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If a professional fails to exercise reasonable care in referring a competent individual to a client, the professional could be held liable for any resulting damages. Although the Arizona courts have yet to specifically address the issue of negligent referrals, support for such a cause of action can be found in case law of other states.

Many negligent referral cases involve lawyers.  In an article published in the Arizona Attorney magazine the author wrote: “. . . you should be aware that there is such a thing as ‘negligent referral,’ in which lawyers have been successfully sued for negligently referring a person to an incompetent or dishonest lawyer. In view of this, you will probably want to make sure that if you refer someone to a lawyer, it is because you have a respect for that lawyer’s competence and effectiveness.” Arizona Attorney, October 2006 43-OCT Ariz. Att’y 10 David D. Dodge (citing I Mallen & Smith, Legal Malpractice § 5.9 (2005)). 

The same advice applies in the real estate context.  In Thomson v. McGinnis, 465 S.E. 2d 922 (W.Va. 1995), a West Virginia court found that a real estate broker may be liable to a buyer for negligent selection and retention of an inspector. In this case, the broker hired an inspector to inspect the heating system of a house. Unfortunately, the inspector hired by the broker was not certified to work on heating systems. The “inspection” consisted only of listening to the furnace while it was running, after which the inspector signed a certification stating the furnace functioned properly. Having received the certification, the buyer purchased the home. After the close of escrow, the buyer discovered that the furnace did not function properly. A certified technician informed the buyer that the furnace had many problems and was unsafe to operate. The buyer then sued the inspector and the broker who had hired the inspector.

The broker argued that she could not be held liable for the actions of the inspector. However, the court stated that the broker may have been negligent in hiring the inspector, who was not certified to inspect heating equipment. The court stated:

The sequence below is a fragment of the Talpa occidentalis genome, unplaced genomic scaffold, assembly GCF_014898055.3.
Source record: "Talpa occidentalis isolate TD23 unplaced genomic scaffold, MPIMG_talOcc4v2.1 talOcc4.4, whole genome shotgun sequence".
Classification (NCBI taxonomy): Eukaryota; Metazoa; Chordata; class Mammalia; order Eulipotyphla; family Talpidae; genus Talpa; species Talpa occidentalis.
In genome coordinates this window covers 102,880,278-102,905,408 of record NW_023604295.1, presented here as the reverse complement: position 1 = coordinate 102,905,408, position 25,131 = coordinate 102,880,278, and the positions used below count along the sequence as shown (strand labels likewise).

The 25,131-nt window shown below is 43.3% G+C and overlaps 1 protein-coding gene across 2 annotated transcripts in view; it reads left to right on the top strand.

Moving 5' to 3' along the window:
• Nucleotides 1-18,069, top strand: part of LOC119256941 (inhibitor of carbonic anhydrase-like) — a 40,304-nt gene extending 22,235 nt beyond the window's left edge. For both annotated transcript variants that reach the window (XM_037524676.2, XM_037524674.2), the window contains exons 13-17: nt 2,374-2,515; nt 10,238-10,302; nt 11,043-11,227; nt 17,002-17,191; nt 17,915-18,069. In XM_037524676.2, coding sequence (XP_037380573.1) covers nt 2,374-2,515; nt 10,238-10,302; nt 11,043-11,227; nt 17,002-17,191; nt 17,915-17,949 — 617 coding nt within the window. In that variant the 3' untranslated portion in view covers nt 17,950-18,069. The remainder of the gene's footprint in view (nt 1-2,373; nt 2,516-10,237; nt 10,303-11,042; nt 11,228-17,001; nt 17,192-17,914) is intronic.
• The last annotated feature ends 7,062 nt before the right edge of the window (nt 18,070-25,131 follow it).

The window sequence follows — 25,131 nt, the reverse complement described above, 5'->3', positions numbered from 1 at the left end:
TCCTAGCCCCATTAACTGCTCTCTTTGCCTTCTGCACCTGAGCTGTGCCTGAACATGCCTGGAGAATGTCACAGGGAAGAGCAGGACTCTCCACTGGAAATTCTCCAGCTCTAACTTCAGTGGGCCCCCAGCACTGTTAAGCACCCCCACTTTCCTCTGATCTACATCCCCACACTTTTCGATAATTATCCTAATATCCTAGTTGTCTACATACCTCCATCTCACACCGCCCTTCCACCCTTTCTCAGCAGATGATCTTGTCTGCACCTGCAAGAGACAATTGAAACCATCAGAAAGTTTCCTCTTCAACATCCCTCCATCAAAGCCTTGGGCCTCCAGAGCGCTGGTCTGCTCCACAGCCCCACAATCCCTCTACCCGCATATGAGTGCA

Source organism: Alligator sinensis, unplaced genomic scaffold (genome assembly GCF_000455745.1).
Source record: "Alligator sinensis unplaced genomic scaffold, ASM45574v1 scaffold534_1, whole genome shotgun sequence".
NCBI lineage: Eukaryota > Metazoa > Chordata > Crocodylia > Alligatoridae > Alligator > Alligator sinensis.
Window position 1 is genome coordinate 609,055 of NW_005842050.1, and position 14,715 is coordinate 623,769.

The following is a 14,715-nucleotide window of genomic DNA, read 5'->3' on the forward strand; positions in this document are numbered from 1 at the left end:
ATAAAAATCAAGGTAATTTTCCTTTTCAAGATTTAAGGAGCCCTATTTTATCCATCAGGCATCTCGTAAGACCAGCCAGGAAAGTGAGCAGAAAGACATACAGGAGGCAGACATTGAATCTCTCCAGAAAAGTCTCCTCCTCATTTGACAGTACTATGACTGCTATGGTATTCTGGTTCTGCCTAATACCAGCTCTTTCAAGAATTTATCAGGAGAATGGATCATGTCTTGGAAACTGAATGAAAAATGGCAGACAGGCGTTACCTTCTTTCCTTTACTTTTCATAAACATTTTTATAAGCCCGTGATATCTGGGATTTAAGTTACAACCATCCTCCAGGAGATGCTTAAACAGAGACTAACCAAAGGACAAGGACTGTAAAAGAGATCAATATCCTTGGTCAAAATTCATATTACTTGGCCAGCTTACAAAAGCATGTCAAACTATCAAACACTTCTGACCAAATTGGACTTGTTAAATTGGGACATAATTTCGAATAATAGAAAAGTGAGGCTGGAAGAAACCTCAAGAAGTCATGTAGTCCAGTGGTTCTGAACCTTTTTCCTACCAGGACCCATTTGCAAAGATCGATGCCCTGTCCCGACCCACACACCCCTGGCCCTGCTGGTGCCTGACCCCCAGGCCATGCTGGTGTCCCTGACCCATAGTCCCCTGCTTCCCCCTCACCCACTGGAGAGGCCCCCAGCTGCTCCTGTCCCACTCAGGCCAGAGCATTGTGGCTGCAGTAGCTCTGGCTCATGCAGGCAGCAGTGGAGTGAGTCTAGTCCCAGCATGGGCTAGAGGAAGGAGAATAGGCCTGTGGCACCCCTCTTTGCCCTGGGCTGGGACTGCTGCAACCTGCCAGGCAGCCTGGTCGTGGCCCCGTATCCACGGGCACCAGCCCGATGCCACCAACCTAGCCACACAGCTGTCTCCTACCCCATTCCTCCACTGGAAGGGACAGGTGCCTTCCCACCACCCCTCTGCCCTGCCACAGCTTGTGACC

While a real estate broker bears no responsibility to conduct an independent investigation of a latent defect, when such broker volunteers to secure an inspection of the premises, or some part thereof, by retaining on behalf of the buyer a third party to conduct the inspection, then that real estate broker may be held liable to the buyer for civil damages if the broker in retaining said third party is negligent in the selection and retention of the third party and if such negligence proximately causes harm to the buyer.

Thus, in making real estate related referrals, a broker should consider:

  • providing the client with more than one referral option, when possible,
  • insisting that the client determine which individual should be hired,
  • encouraging the client to inquire as to the qualifications of the individual and, if applicable, determining whether the individual has errors and omissions liability insurance coverage,
  • not directly hiring any person or business on the client’s behalf.

In conclusion, clients expect their brokers to refer or recommend competent individuals to assist in connection with a home purchase.  And generally, when a broker refers a competent person to do work for a client and exercises no supervision or control over the work, the broker should have no liability even if the person acts negligently.  

K. Michelle Lind, Esq. is an attorney who currently serves Of Counsel to the Arizona REALTORS®.  She is also the author of the book – Arizona Real Estate: A Professional’s Guide to Law and Practice (3rd Ed.).  Watch for the Fourth Edition, which should be available soon. 

 For more real estate related articles, visit Michelle’s Blog at Arizona Real Estate – A Professional’s Guide to Law & Practice. (arizonarealestateprofessionalguide.blogspot.com)

This article is of a general nature and may not be updated or revised for accuracy as statutory or case law changes following the date of first publication. Further, this article reflects only the opinion of the author, is not intended as definitive legal advice and you should not act upon it without seeking independent legal counsel.  9/22/23